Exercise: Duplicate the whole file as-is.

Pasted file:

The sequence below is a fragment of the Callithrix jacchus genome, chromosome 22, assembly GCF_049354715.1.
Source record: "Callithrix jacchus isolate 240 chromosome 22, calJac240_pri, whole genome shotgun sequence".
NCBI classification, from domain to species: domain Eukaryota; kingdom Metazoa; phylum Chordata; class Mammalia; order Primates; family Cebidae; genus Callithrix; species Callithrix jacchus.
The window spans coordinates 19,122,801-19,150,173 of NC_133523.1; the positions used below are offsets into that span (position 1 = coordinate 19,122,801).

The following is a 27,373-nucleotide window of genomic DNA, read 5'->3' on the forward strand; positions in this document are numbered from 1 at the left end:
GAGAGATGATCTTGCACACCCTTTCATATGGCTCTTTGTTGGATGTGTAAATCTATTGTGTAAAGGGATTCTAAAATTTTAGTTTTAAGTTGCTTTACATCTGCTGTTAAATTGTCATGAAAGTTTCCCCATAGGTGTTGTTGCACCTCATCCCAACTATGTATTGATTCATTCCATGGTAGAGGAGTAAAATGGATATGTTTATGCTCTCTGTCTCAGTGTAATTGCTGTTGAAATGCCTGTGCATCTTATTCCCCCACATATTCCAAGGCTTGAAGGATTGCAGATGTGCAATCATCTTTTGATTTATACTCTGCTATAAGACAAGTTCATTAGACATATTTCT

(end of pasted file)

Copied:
The sequence below is a fragment of the Callithrix jacchus genome, chromosome 22, assembly GCF_049354715.1.
Source record: "Callithrix jacchus isolate 240 chromosome 22, calJac240_pri, whole genome shotgun sequence".
NCBI classification, from domain to species: domain Eukaryota; kingdom Metazoa; phylum Chordata; class Mammalia; order Primates; family Cebidae; genus Callithrix; species Callithrix jacchus.
The window spans coordinates 19,122,801-19,150,173 of NC_133523.1; the positions used below are offsets into that span (position 1 = coordinate 19,122,801).

The following is a 27,373-nucleotide window of genomic DNA, read 5'->3' on the forward strand; positions in this document are numbered from 1 at the left end:
GAGAGATGATCTTGCACACCCTTTCATATGGCTCTTTGTTGGATGTGTAAATCTATTGTGTAAAGGGATTCTAAAATTTTAGTTTTAAGTTGCTTTACATCTGCTGTTAAATTGTCATGAAAGTTTCCCCATAGGTGTTGTTGCACCTCATCCCAACTATGTATTGATTCATTCCATGGTAGAGGAGTAAAATGGATATGTTTATGCTCTCTGTCTCAGTGTAATTGCTGTTGAAATGCCTGTGCATCTTATTCCCCCACATATTCCAAGGCTTGAAGGATTGCAGATGTGCAATCATCTTTTGATTTATACTCTGCTATAAGACAAGTTCATTAGACATATTTCT